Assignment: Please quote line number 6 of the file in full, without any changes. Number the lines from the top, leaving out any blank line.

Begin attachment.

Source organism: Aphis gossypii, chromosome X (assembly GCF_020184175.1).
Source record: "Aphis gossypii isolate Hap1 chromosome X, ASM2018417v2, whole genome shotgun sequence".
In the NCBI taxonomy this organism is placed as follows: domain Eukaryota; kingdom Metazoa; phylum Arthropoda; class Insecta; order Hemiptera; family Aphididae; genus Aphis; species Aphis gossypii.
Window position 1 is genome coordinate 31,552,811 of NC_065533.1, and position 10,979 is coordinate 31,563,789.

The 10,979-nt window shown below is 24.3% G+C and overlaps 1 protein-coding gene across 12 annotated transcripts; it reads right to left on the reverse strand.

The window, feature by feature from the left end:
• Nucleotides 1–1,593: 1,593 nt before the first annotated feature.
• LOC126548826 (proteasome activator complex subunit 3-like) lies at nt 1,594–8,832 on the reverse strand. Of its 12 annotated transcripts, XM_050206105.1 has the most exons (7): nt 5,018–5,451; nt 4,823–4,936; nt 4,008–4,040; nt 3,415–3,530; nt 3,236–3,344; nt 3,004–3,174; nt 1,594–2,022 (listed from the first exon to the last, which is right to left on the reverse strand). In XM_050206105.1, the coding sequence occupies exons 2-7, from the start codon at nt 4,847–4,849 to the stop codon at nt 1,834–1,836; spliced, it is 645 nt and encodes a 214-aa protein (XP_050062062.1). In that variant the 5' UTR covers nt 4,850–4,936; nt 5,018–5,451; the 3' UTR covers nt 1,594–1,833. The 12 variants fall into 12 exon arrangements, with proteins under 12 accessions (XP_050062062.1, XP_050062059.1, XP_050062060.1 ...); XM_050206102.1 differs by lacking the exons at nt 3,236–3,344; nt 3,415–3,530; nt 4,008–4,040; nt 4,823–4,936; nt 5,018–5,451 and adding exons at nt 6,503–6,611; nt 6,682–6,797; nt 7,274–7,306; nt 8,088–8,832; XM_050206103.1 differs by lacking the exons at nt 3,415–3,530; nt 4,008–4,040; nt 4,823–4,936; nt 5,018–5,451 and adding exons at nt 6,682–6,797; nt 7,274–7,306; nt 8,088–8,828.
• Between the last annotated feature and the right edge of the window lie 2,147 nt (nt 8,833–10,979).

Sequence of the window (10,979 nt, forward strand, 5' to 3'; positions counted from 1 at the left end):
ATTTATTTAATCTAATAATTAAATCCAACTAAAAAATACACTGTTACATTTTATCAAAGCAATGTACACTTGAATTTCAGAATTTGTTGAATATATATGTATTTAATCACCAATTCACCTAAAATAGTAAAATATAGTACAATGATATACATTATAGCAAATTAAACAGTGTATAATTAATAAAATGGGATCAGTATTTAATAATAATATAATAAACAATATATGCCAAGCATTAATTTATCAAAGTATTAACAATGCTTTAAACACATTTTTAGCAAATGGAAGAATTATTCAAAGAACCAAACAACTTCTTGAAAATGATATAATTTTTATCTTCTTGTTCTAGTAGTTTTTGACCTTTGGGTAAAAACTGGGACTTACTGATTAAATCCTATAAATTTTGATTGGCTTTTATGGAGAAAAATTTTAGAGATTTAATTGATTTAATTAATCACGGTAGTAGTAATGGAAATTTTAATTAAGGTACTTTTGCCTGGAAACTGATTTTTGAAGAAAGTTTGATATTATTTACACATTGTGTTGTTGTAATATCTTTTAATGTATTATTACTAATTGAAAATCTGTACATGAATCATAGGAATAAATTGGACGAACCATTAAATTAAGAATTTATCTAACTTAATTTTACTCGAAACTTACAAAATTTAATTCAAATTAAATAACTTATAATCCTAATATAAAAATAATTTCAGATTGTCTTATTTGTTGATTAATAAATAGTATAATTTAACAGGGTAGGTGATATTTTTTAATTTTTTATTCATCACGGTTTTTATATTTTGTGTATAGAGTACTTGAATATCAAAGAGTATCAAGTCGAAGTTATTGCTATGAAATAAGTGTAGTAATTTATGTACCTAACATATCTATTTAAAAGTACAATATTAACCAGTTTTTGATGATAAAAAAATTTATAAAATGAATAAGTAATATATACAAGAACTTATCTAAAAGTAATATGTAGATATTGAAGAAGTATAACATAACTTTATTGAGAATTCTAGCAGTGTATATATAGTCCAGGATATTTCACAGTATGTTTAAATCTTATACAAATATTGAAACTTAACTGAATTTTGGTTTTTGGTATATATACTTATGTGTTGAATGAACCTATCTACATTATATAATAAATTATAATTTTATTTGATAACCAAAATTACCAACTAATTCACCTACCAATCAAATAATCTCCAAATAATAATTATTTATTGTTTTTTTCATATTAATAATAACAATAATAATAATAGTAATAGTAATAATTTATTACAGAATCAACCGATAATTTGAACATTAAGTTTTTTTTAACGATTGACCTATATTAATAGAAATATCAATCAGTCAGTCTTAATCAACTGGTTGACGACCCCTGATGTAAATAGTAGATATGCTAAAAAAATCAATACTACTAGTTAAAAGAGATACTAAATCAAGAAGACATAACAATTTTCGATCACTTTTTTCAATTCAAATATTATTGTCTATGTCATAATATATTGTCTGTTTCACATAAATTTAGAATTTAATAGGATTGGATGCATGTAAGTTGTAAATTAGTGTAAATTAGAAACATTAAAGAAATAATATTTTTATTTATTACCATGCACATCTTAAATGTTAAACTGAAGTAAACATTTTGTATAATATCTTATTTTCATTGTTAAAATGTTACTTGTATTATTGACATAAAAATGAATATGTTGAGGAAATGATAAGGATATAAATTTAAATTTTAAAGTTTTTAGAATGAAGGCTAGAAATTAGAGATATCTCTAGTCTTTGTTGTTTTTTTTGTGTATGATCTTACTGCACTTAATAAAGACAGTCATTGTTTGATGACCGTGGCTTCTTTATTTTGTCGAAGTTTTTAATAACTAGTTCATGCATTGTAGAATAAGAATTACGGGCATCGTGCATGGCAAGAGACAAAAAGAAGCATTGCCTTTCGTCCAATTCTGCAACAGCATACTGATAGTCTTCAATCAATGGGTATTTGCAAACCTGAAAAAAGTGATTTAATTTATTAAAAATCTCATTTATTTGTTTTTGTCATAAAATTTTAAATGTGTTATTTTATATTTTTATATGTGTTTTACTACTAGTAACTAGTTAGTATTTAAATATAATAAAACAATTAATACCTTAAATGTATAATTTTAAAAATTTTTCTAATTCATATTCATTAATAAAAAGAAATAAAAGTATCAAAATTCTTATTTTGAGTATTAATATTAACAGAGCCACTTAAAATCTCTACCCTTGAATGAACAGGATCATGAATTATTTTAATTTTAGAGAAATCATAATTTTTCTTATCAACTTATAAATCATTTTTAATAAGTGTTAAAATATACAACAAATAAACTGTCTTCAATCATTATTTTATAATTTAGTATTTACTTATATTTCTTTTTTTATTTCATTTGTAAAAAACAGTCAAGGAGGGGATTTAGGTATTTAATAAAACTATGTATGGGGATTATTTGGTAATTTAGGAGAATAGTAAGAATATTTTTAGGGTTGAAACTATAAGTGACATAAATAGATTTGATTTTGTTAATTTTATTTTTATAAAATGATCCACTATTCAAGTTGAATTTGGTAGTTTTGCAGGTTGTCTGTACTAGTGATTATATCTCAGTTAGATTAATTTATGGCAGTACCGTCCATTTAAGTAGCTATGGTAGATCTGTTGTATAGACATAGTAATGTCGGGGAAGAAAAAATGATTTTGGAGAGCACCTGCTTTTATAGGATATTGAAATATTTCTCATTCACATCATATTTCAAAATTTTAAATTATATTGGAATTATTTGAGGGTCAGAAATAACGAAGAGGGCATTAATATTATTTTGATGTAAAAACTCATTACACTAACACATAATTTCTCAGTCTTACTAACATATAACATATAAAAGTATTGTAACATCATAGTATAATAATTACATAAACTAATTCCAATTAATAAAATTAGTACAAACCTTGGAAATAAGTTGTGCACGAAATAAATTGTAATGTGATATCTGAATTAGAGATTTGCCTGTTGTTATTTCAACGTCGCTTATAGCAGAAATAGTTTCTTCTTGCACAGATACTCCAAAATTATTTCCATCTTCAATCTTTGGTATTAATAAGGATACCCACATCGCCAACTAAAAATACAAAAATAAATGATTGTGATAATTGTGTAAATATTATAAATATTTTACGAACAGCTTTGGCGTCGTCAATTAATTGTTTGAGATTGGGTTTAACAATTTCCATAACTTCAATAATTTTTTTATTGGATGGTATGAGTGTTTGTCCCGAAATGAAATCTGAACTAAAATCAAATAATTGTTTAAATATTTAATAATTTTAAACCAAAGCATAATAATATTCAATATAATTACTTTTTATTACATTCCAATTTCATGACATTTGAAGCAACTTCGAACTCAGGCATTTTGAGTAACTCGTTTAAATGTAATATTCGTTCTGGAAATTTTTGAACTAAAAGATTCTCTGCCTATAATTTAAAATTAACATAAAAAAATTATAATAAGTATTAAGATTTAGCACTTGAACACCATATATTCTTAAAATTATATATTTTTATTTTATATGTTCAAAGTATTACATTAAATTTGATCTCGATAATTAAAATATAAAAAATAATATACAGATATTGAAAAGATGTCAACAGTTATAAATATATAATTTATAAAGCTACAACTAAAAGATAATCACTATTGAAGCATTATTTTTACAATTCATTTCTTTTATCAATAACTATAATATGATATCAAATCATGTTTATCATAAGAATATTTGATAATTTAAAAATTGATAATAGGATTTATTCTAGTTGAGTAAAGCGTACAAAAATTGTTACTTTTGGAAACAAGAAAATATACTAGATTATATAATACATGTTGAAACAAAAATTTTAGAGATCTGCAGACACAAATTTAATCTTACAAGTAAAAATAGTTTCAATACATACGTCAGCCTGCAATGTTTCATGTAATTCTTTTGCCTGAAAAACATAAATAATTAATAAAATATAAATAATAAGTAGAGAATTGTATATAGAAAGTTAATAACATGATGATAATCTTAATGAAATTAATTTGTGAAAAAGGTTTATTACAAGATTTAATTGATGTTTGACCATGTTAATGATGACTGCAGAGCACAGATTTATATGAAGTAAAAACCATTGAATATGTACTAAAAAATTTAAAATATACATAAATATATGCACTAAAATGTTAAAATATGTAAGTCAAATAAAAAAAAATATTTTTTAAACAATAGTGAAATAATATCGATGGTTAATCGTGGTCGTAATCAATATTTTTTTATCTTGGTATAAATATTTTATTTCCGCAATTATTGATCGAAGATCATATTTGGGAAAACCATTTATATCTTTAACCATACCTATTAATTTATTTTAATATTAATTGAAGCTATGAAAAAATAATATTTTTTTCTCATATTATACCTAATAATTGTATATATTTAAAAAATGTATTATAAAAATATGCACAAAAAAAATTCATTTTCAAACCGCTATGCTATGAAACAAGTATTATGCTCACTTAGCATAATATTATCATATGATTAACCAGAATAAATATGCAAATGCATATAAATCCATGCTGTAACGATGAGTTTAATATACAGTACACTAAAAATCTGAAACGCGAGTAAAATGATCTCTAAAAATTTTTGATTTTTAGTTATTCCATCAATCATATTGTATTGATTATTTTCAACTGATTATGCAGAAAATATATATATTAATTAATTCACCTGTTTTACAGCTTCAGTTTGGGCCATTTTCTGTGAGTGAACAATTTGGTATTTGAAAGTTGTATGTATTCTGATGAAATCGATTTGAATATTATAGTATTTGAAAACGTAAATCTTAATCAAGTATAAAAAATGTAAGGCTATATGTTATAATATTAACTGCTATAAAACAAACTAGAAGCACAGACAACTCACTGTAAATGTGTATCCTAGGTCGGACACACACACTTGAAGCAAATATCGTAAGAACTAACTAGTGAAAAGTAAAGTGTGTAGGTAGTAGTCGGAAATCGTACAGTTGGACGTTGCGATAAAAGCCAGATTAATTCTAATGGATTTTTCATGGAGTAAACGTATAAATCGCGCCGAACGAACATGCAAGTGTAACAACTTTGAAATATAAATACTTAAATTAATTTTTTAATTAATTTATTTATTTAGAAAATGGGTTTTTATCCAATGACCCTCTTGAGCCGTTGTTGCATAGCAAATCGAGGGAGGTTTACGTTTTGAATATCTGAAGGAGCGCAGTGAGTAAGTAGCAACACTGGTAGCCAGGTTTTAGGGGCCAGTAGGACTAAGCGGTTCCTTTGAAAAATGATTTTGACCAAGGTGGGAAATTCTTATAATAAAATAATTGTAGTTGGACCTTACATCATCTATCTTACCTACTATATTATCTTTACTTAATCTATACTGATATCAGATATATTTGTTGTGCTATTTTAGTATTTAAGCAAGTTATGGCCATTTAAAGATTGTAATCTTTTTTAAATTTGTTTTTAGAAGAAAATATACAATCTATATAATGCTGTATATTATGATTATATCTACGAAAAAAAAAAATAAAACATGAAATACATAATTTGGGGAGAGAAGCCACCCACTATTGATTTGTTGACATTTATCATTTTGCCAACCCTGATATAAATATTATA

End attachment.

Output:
The window, feature by feature from the left end: